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LIRR, hit hard on different fronts by crisis, tries to forge ahead

A LIRR conductor working without a mask on

A LIRR conductor working without a mask on his face while another work has her face covered at the station in Freeport on Friday. Credit: Newsday/J. Conrad Williams Jr.

LIRR management and union leaders are urging workers to do their part to keep the commuter railroad system moving, even as hundreds of employees are on the sidelines, including dozens who have tested positive for coronavirus.

Even with the Metropolitan Transportation Authority — the LIRR’s parent agency — scaling back service to accommodate a 90% drop in ridership, and to help limit employees’ exposure to the virus, the rate of infection among the MTA’s 50,000 workers continues to climb at an alarming rate.

The MTA said Tuesday that nearly 600 workers had tested positive for COVID-19, including 10 who have died from it. More than 3,000 others have been ordered to quarantine at home because of potential exposure to the virus. Among those infected is the MTA’s top official — chairman and chief executive Patrick Foye, who commutes daily on the LIRR’s Port Washington Branch. He has said he has "a very mild case" and is recuperating at home.

At the Long Island Rail Road, as of Wednesday, 69 workers had tested positive, with another 336 quarantined, union officials said. The rate of spread among the workforce has raised concerns among healthy workers.

While acknowledging fear among some members, union leaders said  their members understand the importance of continuing to transport essential workers to and from their jobs. And, as quarantined employees are cleared to return to work, many are doing so. Union officials said 76 LIRR workers on Wednesday alone returned to their jobs after temporarily being forced to stay home.

“I understand the fear, but we are essential employees," said Anthony Simon, general chairman of the International Association of Sheet Metal, Air, Rail and Transportation Workers, the LIRR’s largest union. "Know this: We are going to do everything in our power to protect them, as well as to protect the riding public.”

The MTA said it has taken several measures to protect employees from the spread of the virus, including by suspending cash transactions on LIRR trains and by increasing the frequency and intensity of disinfecting efforts in trains, stations and employee facilities.

The MTA also has distributed 240,000 masks and 3.2 million gloves to employees whose jobs require it, although those protections remain optional for most LIRR employees, including front-line conductors who walk through train cars and collect fares from riders.

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“Additionally, the MTA continues to replenish and maintain a stockpile of these essential items so that we can continue to distribute them as we have not yet reached the apex of the crisis and expect it to continue for some time,” MTA chief safety officer Patrick Warren said in a statement. “It’s crucial that we have the ability to protect our workforce and customers, not just today — but going forward during this unprecedented event.”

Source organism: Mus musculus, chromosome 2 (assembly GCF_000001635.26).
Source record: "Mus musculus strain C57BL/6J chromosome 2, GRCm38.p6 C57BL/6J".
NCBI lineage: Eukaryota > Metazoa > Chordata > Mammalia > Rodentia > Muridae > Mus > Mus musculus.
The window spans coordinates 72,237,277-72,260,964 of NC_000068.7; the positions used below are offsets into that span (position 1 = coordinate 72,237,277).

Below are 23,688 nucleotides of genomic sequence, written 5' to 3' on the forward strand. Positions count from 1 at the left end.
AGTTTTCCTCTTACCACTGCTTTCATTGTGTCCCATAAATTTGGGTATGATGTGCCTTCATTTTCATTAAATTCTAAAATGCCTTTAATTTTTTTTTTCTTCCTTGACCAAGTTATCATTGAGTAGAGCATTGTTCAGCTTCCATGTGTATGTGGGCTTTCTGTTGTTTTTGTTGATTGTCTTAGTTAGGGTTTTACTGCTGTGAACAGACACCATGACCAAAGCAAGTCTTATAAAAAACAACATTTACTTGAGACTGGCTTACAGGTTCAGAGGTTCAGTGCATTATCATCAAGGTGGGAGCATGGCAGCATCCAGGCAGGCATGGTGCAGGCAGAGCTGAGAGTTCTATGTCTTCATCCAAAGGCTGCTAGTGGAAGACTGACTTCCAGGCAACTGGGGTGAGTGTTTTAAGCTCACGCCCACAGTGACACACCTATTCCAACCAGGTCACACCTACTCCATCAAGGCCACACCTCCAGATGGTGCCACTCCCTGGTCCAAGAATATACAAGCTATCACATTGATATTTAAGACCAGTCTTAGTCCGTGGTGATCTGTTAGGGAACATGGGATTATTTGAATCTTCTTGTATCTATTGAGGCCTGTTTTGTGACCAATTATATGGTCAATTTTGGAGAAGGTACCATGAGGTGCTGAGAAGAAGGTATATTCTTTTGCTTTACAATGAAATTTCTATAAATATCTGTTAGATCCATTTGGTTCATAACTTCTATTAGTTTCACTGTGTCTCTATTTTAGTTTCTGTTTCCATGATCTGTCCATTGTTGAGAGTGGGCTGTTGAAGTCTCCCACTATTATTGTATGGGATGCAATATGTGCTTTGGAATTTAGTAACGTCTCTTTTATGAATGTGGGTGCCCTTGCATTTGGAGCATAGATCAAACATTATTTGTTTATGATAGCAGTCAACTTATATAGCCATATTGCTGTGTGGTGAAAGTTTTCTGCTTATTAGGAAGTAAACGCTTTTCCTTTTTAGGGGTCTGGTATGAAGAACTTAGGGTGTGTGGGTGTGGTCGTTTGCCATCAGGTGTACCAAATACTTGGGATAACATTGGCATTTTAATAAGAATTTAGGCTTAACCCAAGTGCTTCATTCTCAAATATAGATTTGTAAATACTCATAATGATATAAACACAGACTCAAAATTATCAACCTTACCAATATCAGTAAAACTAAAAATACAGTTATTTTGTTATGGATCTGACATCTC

Christopher Natale, general chairman of the Brotherhood of Railroad Signalmen Local 56, which represents about 900 LIRR workers, pointed to other critical changes in protocol that are less noticeable to the public. Work crews are being allowed to travel directly to job sites from their homes using their personal vehicles — minimizing interaction with other workers at headquarters and in company trucks that sometimes transport six workers at a time.

Natale said employees also are working in pairs, rather than in larger groups, staggering their hours, and trying their best to keep their distance from one another.

“There are a lot of members who are really afraid to come to work, and they are able to call out sick if that’s a problem. But the majority have been coming in. I think they understand how critical it is that we continue to work,” said Natale, who praised railroad management for its efforts in protecting workers.

“If we ask for something safety related, they’re bending over backward to get it for us. There’s none of that normal, day-to-day bargaining,” Natale added. “Everybody’s kind of chipping in together — like it’s a war.”

LIRR president Phillip Eng has also defended the decision to move ahead with “state of good repair” maintenance projects throughout the railroad system, saying they are essential to keeping trains operating both now and once the pandemic is resolved. 

Eng said in a statement that "even in good times" protecting employees and riders is the railroad's core focus, as the LIRR is vital to Long Island, "now more than ever."

"As we all work together to stay safe amid the COVID-19 global health crisis, we are working side by side with our labor leaders to ensure we're doing all we can to have proper protections in place for our employees," he said. 

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